On February 2, 1663, Thomas Stone conveyed to Henry Hyde a portion of "Westbury Manor", formerly belonging to Thomas Weston, and the next year a 200-acre portion to Henry Banister. On May 28, 1667, Thomas Stone and Mary his wife, of Poynton Manor, deeded to John Stone, Gent., 500 acres of "Nanjemoy" for 20,000 pounds of tobacco.

In 1661 Thomas Stone was appointed a commissioner of Charles County, with Henry Adams, James Lindsey, Thomas Baker, Francis Pope, William Marshall, Walter Beane, and Joseph Harrison, Gent. In 1663 he appointed William Calvert his attorney and described him as "brother."
The will of Thomas Stone was negotiated in Charles County on April 24, 1676, and admitted to probate on October 5, 1676, by John and Elizabeth Stone. The entire estate was to be held in trust by his widow, Mary, until his two sons arrived at the age of 18 years. Richard was to inherit the plantation then leased by Simon Stevens and a portion of "Poynton Manor," while William was to receive the residue of the lands including the parental dwelling.

Within a few months after her husband's death, the widow married John Blackfan. Her second matrimonial adventure was brief, for "John Blackfan of Nanjemoy" dated his will January 31, 1677, which was proved on March 12, 1677, by Samuel Eaton and Robert Polts. He named a brother and sisters Mary and Elizabeth, and bequeathed property to his step-sons William and Richard Stone, providing no posthumous child was born to his widow. The residue of the estate was devised to his wife Mary, whom he named as executrix.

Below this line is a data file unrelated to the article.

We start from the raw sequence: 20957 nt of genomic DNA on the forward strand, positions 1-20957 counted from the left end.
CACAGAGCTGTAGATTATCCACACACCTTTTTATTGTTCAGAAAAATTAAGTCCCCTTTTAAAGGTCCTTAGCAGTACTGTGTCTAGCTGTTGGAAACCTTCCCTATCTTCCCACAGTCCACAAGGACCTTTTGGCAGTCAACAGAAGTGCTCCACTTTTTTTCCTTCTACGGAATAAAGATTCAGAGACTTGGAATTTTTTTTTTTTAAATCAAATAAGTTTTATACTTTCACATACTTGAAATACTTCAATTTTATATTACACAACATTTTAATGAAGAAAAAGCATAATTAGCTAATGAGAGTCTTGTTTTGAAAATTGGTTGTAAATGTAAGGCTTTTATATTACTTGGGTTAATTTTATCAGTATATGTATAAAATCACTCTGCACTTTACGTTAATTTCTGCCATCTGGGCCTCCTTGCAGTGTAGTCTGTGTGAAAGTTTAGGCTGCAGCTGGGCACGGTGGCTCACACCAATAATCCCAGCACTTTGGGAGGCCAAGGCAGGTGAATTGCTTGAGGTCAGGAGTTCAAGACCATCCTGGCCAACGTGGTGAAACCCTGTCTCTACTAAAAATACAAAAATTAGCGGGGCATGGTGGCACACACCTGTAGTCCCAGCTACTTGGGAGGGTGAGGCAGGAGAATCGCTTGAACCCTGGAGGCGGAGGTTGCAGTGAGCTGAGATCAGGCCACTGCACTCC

At the September 1677 court, the sheriff issued citations to "Mary Blackfan the relict of Thomas Stone and the executrix of John Blackfan" who had been the executor of Richard Owens. His widow married thirdly Joseph Manning. She predeceased her last husband, but is believed to have become the mother of his children as there is no knowledge of a previous marriage. Joseph Manning died in 1717 and named his daughter, Esther the wife of Thomas Matthews, and his son John Manning. In 1718/19, John Manning of Charles County by will named Matthew Stone and Thomas Stone Jr. as overseers of his The will, however, was not proved until 1735